Improvement of a poor question by non-authors

There are already many Q&A related to the improvement of a question by the original author. It is quite obvious and well documented how to proceed to improve the form of a question. However, I did not find guidelines or discussions about the case of poorly formulated questions that will probably be proposed for deletion but someone else could transform into good questions by adding a knowledge the OP is probably missing.

The Help Center says

Edits are expected to be substantial and to leave the post better than you found it. Common reasons for edits include:

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To clarify the meaning of the post (without changing that meaning)
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My question is about the reasonable limits of clarifying the meaning of the post. For example (but, please, take it just as an example, it is not the focus of my question), today I saw in the Close vote list this question.

I think that the OP should have used the comments to improve the question. However, he/she is new to the subject matter of the question, ii) and a newcomer to this site. As a consequence, no modification was done, and the question is going to be closed. What is the general feeling about the best behavior? Leaving the question in its original state or adding enough details to transform it into an acceptable question?

• Just wanted to add you could also recommend them to go to this (new chatroom) chat.stackexchange.com/rooms/118530/constructive-feedback and have an amicable discussion there Jan 17 '21 at 8:20
• Re "no modification was done": If they have only been exposed to forums, the whole concept of editing is completely foreign to them (the blame is on the forums (the software)). They may not even know what "edit" means. Jan 17 '21 at 10:14
• I am often annoyed by comments requesting the definition of absolutely standard terminology (and I can remember a few more from the same guy who wants a definition of a "4-fold axis"). Nobody here understands the whole of physics (and probably not even the whole of undergraduate physics). A comment which basically says "I don't know much about crystallography" is pointless, and likely to send a serious questioner somewhere else on the web where they might get an intelligent answer rather than content-free fluff. Jan 17 '21 at 20:43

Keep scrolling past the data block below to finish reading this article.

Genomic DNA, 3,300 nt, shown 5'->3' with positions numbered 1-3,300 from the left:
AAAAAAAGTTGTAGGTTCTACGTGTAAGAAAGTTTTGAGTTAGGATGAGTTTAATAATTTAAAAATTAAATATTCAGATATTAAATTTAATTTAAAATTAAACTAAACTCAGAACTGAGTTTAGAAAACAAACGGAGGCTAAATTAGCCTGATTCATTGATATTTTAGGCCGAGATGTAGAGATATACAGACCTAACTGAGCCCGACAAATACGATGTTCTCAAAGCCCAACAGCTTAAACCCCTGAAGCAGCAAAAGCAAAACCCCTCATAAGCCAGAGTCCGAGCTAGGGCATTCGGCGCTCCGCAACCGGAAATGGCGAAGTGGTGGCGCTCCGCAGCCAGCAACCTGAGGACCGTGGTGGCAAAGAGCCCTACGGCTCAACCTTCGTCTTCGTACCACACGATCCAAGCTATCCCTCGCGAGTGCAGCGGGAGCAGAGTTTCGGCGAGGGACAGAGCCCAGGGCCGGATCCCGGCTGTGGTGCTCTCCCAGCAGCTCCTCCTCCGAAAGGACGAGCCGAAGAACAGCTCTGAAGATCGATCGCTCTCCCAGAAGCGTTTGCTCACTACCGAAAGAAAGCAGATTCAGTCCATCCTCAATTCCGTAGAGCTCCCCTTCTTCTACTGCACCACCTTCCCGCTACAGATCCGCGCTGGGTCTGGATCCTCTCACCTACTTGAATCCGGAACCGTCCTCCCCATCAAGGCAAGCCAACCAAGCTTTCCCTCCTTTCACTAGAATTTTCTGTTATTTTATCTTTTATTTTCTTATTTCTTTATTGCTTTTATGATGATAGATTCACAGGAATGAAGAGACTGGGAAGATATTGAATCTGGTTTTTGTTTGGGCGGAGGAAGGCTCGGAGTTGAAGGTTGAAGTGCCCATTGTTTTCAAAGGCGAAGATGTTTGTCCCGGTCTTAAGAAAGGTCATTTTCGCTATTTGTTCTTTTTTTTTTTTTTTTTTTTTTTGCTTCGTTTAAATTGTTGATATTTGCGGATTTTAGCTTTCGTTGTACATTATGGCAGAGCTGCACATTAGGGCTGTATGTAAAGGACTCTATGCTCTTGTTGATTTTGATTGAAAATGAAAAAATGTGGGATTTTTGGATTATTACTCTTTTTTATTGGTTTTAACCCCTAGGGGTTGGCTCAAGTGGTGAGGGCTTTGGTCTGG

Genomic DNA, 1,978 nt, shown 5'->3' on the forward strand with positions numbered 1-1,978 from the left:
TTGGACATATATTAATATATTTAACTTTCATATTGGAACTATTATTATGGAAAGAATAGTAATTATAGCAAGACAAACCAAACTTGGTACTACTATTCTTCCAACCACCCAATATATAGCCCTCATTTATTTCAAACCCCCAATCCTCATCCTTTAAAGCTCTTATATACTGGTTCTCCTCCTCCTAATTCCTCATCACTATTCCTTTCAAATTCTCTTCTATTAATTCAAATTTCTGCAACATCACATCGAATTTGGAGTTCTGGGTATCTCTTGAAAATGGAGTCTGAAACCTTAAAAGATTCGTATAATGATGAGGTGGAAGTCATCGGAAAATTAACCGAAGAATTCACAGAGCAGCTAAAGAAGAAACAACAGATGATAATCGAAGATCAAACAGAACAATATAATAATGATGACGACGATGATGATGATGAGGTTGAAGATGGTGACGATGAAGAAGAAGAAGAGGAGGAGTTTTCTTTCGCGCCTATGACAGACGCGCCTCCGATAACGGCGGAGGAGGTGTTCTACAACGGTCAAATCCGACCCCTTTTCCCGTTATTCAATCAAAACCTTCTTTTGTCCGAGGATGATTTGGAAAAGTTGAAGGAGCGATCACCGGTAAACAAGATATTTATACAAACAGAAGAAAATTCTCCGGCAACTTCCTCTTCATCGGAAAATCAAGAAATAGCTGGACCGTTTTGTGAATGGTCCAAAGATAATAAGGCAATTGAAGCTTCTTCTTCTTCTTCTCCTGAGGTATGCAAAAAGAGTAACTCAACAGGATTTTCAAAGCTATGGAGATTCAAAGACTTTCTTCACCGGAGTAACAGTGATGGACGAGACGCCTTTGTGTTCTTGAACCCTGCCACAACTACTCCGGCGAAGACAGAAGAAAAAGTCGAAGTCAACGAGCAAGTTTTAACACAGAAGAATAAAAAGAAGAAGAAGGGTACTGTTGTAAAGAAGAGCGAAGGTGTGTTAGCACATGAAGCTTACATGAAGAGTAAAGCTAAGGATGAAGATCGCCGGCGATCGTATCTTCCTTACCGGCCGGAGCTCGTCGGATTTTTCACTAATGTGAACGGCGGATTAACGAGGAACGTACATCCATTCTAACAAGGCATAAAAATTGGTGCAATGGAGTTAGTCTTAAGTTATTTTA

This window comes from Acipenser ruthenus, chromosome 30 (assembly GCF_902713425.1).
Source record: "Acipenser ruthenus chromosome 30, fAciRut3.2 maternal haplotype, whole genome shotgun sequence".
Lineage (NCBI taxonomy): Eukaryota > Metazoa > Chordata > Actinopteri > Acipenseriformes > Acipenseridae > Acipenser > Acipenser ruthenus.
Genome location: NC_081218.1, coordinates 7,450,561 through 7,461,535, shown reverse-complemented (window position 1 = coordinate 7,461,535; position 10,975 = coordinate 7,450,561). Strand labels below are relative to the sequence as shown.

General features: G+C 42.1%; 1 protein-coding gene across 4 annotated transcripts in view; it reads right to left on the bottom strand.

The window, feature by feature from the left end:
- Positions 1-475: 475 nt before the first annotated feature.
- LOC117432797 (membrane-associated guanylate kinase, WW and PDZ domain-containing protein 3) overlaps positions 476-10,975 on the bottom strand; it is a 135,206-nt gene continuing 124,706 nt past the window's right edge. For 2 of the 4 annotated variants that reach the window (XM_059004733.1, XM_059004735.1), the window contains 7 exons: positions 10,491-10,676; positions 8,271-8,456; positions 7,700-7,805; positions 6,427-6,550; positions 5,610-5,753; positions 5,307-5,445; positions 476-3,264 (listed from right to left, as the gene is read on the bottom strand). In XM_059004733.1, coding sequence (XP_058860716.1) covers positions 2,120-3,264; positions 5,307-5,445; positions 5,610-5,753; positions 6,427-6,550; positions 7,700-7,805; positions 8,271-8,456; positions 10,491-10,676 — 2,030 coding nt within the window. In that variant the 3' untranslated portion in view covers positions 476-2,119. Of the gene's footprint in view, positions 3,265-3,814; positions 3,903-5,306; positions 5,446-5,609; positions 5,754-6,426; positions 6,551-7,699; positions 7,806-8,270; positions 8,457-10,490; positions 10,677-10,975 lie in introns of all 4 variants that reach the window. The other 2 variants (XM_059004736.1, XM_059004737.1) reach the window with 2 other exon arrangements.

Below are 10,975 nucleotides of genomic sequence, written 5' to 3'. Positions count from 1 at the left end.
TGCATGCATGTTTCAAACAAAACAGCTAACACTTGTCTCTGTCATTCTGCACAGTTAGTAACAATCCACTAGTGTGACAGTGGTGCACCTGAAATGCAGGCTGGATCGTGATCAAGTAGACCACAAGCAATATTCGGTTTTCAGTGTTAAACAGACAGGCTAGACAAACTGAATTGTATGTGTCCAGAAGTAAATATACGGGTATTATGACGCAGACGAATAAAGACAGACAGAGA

• @alephzero Since simple cubic lattices do have 4-fold axes, I assumed the OP meant something other than the usual definition or didn't understand it. What the OP was asking did not seem to make sense. You are correct that I am not an expert in crystallography. I’ve made 5894 comments so I am sure that there are many you don’t like. Jan 17 '21 at 21:27
• As I wrote, please, take the example as prototypic, I do not think that a discussion here about 4-fold axes would be consistent with my question. My point is that I think I understand, from the OP comments, that this question is coming from a conceptual mistake, quite frequent for beginners, It is also evident that the OP is completely unaware of it. In order to improve the question, the OP should probably be able to see his own mistake. But in this case, no question would have been asked. This kind of catch-22 situation has a counterpart in the editing process. I would say that, since ... Jan 18 '21 at 6:47
• ... I see among the OP comments a way to improve the question, if I would edit accordingly, my action would be consistent with OP's intention with high probability. However, I feel a little uneasy with such a non-perturbative action and I wanted to have some other opinions, in particular from more experienced members of the community. Jan 18 '21 at 6:53